Review: The Homecoming of Samuel Lake

Review: The Homecoming of Samuel LakeThe Homecoming of Samuel Lake by Jenny Wingfield
Published by Random House on July 10, 2012
Genres: Historical
Pages: 352
Format: ARC
Source: Won
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four-stars

Every first Sunday in June, members of the Moses clan gather for an annual reunion at “the old home place,” a sprawling hundred-acre farm in Arkansas. And every year, Samuel Lake, a vibrant and committed young preacher, brings his beloved wife, Willadee Moses, and their three children back for the festivities. The children embrace the reunion as a welcome escape from the prying eyes of their father’s congregation; for Willadee it’s a precious opportunity to spend time with her mother and father, Calla and John. But just as the reunion is getting under way, tragedy strikes, jolting the family to their core: John’s untimely death and, soon after, the loss of Samuel’s parish, which set the stage for a summer of crisis and profound change.

In the midst of it all, Samuel and Willadee’s outspoken eleven-year-old daughter, Swan, is a bright light. Her high spirits and fearlessness have alternately seduced and bedeviled three generations of the family. But it is Blade Ballenger, a traumatized eight-year-old neighbor, who soon captures Swan’s undivided attention. Full of righteous anger, and innocent of the peril facing her and those she loves, Swan makes it her mission to keep the boy safe from his terrifying father.

With characters who spring to life as vividly as if they were members of one’s own family, and with the clear-eyed wisdom that illuminates the most tragic—and triumphant—aspects of human nature, Jenny Wingfield emerges as one of the most vital, engaging storytellers writing today. In The Homecoming of Samuel Lake she has created a memorable and lasting work of fiction.

First Sentence:
“John Moses couldn’t have chosen a worse day, or a worse way to die, if he’d planned it for a lifetime.”

Review:
For the most part, I’m a fairly eclectic Reader of Fictions. I pretty much love at least some examples of most types of fiction. Still, I definitely have ones that I try to avoid as much as possible, and that I retain a bit of a prejudice towards. I’m not particularly proud of that, but that’s the truth. I entered a blind giveaway hosted by Random House for one of their big summer titles. I won. Imagine my disappointment/trepidation when the book arrived (two copies, even). I open up the package and find The Homecoming of Samuel Lake. When I look it up on Goodreads, I see that this book resides, at least according to the community on Goodreads, in two of my most feared genres: Christian fiction and southern fiction.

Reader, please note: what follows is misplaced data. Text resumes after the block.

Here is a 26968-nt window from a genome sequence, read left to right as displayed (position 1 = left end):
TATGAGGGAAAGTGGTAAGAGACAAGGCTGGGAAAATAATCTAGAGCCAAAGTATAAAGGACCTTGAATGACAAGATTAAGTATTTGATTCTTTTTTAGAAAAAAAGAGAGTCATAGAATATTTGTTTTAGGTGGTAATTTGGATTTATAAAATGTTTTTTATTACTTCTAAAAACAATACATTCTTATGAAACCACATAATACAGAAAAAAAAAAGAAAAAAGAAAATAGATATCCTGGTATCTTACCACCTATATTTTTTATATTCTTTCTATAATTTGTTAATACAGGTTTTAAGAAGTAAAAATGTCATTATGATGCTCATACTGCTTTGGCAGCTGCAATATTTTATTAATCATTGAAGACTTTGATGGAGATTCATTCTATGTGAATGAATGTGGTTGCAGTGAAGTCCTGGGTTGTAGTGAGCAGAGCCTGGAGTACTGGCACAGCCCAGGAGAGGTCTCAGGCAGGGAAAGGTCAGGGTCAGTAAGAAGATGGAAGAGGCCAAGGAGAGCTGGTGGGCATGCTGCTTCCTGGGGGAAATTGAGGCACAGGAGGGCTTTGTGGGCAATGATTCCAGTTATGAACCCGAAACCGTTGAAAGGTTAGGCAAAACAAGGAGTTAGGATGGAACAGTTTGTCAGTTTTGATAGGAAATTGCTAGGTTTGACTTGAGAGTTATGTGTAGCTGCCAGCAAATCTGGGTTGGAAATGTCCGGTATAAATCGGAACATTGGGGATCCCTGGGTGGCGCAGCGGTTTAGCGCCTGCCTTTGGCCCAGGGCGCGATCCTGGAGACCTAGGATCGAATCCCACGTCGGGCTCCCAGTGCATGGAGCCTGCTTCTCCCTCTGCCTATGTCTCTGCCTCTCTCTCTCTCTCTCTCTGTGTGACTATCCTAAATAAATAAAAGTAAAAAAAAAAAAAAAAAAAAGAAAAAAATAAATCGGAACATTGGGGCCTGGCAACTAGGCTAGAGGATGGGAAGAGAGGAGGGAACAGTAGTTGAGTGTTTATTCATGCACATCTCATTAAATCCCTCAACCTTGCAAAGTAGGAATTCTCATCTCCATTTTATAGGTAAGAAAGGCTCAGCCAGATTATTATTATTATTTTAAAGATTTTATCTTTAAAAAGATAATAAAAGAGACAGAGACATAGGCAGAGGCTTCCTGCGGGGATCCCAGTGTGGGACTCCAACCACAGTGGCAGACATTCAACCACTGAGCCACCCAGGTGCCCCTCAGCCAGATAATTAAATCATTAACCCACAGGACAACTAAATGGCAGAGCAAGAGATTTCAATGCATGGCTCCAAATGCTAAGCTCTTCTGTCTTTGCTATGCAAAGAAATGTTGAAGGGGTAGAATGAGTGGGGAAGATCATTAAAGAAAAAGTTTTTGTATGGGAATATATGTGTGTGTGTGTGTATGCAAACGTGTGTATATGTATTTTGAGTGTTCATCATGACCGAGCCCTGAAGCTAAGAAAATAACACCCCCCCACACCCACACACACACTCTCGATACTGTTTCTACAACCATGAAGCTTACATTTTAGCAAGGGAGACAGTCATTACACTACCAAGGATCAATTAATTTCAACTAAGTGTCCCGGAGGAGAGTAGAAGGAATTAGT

Even coming from this seriously skeptical place, I really enjoyed The Homecoming of Samuel Lake. I had been debating just giving it away, but I knew within the first page that I would definitely be reading the whole book. Judging off of genre can be a very dangerous habit, because it’s such a narrow designation. Some books are completely their genre, but others, like this one, do have those elements, but are so much more.

Though there is a lot about faith in The Homecoming of Samuel Lake, and I think Christian readers would perhaps enjoy it, I think calling it Christian fiction is somewhat unfair, or, perhaps, it is simply different than what I have thus far encountered. Not all of the characters in THoSL are Christian, both good and bad people. The title character is a preacher, but the book wasn’t about him so much as the whole Moses/Lake clan.